King Arthur II
Release Date: Q3 2011
I will say this: after hearing the presentation for the sequel, I downloaded the first game and was immediately drawn into this RPG-RTS hybrid. You control different Knights of the Round Table under King Arthur and move them around a strategic map of fantasy England, engaging in adventures and recruiting soldiers. When you enter a town or castle, the game switches to an RTS in the vein of Empire: Total War with units of archers, footmen and cavalry position themselves on a real-feeling battlefield full of victory point locations and plenty of forests to hide in. According to Orsolya Toth from Neocore Games in Hungary, the sequel, King Arthur II, solves many of the problems in the first game, while advancing the story into a darker place than you might remember from Arthurian legend.
After the first game, King Arthur has united the land under his banner, but at the start of King Arthur II, a witch queen named Morgouse (not to be confused with Morgana the Fey who is an ally in this retelling) has gravely wounded the King. Because Arthur is mystically connected to the land, a festering wound opens up and dark monsters begin pouring out which your knights must then defeat.
The presentation I saw was short on assets - I was shown a few nice-looking screenshots - but Toth said that the sequel will be a better designed game on multiple levels. The magic system is revamped with casting time allowing you to respond to an enemy decimating your troops with one spell, and many more voiceovers will be recorded so that you don't hear the same sound effect every time you select, "Archers!" With the recent release of the Druids expansion for King Arthur, the title is quickly becoming one of Paradox's most loved franchises and the sequel aims to keep the (dark) fantasy alive.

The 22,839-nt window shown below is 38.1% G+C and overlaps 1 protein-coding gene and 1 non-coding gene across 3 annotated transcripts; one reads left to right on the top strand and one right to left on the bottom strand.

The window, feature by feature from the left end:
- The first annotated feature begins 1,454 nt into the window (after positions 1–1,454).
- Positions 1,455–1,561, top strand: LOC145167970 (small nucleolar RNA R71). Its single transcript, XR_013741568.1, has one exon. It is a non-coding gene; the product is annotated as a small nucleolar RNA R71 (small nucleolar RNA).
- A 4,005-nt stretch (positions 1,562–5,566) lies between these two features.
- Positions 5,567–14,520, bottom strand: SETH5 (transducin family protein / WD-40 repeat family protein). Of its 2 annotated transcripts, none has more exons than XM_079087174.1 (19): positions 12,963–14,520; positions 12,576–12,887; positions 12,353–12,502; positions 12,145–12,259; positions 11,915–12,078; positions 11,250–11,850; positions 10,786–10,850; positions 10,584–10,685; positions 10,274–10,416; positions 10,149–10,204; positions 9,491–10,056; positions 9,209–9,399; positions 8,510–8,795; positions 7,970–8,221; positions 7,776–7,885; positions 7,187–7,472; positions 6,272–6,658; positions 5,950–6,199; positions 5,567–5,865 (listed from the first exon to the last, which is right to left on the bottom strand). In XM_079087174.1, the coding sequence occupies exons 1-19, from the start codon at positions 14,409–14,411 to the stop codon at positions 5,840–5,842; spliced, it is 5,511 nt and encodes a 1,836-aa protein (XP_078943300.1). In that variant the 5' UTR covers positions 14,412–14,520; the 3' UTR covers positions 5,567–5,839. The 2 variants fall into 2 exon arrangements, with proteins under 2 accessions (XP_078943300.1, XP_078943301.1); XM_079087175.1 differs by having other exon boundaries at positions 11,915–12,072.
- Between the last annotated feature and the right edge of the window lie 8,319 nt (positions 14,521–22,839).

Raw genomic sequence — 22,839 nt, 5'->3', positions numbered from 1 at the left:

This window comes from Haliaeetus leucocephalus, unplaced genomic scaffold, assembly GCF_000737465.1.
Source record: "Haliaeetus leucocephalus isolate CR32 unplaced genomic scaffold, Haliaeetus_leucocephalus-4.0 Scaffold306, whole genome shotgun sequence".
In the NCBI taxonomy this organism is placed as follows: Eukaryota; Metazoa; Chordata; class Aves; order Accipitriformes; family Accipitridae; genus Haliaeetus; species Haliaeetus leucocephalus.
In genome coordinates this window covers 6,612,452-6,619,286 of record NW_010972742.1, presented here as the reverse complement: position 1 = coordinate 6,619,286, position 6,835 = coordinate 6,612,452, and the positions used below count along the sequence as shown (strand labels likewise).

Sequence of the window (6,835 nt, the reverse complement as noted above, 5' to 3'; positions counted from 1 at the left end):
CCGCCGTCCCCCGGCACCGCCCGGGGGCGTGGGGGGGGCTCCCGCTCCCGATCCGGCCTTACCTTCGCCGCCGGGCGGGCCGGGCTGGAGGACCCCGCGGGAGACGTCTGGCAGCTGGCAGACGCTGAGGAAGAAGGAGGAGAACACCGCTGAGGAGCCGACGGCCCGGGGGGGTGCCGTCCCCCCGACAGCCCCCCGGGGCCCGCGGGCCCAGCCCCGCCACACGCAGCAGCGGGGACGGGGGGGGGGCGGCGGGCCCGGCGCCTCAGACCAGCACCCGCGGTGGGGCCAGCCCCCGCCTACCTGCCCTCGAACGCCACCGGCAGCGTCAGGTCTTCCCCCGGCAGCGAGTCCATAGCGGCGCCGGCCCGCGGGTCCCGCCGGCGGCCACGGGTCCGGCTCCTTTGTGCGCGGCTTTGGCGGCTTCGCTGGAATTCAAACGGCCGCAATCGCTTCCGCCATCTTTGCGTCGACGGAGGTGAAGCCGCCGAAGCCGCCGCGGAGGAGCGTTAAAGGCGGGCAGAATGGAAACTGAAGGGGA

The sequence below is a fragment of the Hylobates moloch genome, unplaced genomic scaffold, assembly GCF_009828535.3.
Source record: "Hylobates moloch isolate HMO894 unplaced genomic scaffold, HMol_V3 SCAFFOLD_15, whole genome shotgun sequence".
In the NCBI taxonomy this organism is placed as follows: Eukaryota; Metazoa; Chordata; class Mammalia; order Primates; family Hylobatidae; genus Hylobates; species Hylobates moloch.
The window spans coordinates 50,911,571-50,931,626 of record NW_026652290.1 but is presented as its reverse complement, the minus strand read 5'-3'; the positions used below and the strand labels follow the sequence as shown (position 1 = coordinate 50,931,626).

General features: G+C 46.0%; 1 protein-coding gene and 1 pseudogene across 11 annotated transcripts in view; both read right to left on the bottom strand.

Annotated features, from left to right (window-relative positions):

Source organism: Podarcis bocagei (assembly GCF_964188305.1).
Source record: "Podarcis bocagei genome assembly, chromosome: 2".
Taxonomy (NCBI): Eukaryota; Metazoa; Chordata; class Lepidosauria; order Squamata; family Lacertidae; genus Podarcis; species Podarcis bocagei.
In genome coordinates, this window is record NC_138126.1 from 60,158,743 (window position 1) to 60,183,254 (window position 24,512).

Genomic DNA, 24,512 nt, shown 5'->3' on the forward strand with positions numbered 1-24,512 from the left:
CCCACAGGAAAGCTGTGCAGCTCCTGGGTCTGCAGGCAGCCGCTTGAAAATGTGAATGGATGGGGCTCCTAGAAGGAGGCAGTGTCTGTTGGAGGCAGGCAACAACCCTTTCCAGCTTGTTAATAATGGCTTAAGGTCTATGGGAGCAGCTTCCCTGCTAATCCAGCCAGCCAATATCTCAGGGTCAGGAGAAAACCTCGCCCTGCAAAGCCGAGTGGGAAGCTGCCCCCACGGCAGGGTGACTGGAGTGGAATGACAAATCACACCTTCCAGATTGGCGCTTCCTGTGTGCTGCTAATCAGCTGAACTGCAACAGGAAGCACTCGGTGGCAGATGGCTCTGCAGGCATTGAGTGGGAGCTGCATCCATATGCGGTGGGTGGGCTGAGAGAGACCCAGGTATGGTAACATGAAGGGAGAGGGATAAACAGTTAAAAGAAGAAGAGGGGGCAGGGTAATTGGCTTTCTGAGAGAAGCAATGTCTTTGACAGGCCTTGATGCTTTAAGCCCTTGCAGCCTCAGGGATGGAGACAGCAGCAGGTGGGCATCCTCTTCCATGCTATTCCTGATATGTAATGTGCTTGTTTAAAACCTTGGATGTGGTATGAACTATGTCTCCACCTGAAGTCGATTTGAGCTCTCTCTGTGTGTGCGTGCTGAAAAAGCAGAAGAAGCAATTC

Release Date: It's out already (January 24th)
A funny little action adventure game with a really innovative magic system where you can layer up to 8 elements on top of one another for devastating effects. Check out my full preview of Magicka here.
Release Date: November 2011
One of the criticisms of Paradox's Europa Universalis 3 grand strategy game was that the nation you chose to represent was little different from any other, giving the player a pretty uniform experience no matter if you were France, Portugal or Russia. The mod Magna Mundi attempted to provide a diverse play experience based on what country you were playing, and Paradox was so impressed with the scope and breadth of what the mod team accomplished that it decided to publish Magna Mundi as a standalone modified version of EU3. The team of about 22 people working on Magna Mundi part-time as a labor of love is led by Carlos Gustavo, a Portuguese gamer who travelled to New York to introduce me to the game.
"With Magna Mundi, the idea is to put your country in the best situation it can be, given its history. [The goal] is not to paint the world in one color," Gustavo said, which is in contrast to many strategy games. You can choose to play one of 400 different nations, countries and tribes from all over the world, some of which start out more powerful than others obviously. Depending on where you start, there are different challenges and governments to interact with such as European nations manipulating the Holy Roman Empire, while Asian nations must pay tribute to China, or risk open war with the most powerful nation in the region.
Historical verisimilitude is important in Magna Mundi, and even though the game is effectively a huge sandbox in which you can dipliomacize, go to war, or any mixture in between, the "story of history" is told through real "random" events that impact how you play.
Perhaps the most interesting thing is that Magna Mundi is using a robust scripting system which will allow people to further tweak and modify their game experience how they see fit so that the cycle of mods refining a game continues. My only question is: Who mods the modders?